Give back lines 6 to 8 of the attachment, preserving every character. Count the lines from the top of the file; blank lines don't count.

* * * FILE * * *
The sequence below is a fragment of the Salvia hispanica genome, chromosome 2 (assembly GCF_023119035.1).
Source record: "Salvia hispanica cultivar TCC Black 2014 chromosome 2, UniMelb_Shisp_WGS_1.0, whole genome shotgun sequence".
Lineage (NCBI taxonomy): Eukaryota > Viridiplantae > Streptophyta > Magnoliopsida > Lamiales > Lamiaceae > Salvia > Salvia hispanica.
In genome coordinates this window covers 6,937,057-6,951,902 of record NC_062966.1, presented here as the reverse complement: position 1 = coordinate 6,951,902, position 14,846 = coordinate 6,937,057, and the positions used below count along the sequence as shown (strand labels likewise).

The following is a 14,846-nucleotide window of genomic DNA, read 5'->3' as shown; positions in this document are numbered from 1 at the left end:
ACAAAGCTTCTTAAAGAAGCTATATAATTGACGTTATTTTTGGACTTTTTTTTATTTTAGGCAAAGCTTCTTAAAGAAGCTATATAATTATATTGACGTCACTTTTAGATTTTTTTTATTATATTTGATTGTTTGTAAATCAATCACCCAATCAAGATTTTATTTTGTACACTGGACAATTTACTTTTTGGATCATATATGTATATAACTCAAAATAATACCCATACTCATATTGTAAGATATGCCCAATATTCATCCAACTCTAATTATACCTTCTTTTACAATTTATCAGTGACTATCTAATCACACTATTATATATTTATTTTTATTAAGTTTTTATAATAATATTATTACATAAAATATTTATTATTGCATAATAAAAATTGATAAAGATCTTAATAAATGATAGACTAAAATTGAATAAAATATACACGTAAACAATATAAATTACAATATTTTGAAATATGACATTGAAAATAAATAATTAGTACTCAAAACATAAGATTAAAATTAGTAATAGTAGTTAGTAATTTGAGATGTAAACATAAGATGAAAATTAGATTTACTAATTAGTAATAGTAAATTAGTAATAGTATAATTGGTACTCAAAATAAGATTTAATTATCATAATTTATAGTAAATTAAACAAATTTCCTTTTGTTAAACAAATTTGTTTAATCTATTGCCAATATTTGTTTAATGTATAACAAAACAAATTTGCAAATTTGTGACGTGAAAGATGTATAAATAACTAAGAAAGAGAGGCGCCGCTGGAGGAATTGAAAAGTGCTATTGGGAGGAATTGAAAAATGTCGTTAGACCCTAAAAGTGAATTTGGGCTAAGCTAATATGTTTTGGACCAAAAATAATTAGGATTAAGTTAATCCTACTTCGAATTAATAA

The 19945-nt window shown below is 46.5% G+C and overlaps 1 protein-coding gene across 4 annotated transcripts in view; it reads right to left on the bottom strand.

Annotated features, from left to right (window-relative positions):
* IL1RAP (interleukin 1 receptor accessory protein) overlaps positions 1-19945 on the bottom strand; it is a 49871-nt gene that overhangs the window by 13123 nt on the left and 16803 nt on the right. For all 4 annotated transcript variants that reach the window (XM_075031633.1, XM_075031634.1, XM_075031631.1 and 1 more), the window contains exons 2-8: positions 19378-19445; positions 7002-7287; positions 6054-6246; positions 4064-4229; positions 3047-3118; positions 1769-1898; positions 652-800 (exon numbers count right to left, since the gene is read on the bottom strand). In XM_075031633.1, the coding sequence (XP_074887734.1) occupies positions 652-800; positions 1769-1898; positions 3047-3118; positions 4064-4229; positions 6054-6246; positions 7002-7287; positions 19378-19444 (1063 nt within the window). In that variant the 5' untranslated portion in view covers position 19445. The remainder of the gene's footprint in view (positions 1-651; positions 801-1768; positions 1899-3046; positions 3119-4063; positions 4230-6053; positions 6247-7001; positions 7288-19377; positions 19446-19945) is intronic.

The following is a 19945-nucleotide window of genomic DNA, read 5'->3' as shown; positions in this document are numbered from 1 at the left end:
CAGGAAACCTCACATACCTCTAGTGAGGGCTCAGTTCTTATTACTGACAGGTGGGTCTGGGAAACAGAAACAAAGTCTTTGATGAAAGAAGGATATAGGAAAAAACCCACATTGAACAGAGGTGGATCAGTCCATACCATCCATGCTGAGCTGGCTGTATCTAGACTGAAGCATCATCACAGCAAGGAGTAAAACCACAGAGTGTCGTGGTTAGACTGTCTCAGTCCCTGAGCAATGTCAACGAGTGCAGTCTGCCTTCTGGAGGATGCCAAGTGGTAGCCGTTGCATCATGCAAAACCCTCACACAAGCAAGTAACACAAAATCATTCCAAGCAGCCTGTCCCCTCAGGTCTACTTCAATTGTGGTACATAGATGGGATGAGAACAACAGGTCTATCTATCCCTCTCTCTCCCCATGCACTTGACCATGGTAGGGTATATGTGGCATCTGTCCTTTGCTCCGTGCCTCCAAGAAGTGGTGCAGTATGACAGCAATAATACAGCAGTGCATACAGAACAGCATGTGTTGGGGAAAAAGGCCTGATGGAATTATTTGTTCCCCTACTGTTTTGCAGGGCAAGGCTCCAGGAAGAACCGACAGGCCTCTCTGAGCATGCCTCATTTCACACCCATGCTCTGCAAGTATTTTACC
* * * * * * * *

ACAAAGCTTCTTAAAGAAGCTATATAATTGACGTTATTTTTGGACTTTTTTTTATTTTAGGCAAAGCTTCTTAAAGAAGCTATATAATTATATTGACGTCACTTTTAGATTTTTTTTATTATATTTGATTGTTTGTAAATCAATCACCCAATCAAGATTTTATTTTGTACACTGGACAATTTACTTTTTGGATCATATATGTATATAACTCAAAATAATACCCATACTCATATTGTAAGATATGCCCAATATTCATCCAACTCTAATTATACCTTCTTTTACAATTTATCAGTGACTATCTAATCACACTATTATATATTTATTTTTATTAAGTTTTTATAATAATATTATTACATAAAATATTTATTATTGCATAATAAAAATTGATAAAGATCTTAATAAATGATAGACTAAAATTGAATAAAATATACACGTAAACAATATAAATTACAATATTTTGAAATATGACATTGAAAATAAATAATTAGTACTCAAAACATAAGATTAAAATTAGTAATAGTAGTTAGTAATTTGAGATGTAAACATAAGATGAAAATTAGATTTACTAATTAGTAATAGTAAATTAGTAATAGTATAATTGGTACTCAAAATAAGATTTAATTATCATAATTTATAGTAAATTAAACAAATTTCCTTTTGTTAAACAAATTTGTTTAATCTATTGCCAATATTTGTTTAATGTATAACAAAACAAATTTGCAAATTTGTGACGTGAAAGATGTATAAATAACTAAGAAAGAGAGGCGCCGCTGGAGGAATTGAAAAGTGCTATTGGGAGGAATTGAAAAATGTCGTTAGACCCTAAAAGTGAATTTGGGCTAAGCTAATATGTTTTGGACCAAAAATAATTAGGATTAAGTTAATCCTACTTCGAATTAATAA

The 19945-nt window shown below is 46.5% G+C and overlaps 1 protein-coding gene across 4 annotated transcripts in view; it reads right to left on the bottom strand.

Annotated features, from left to right (window-relative positions):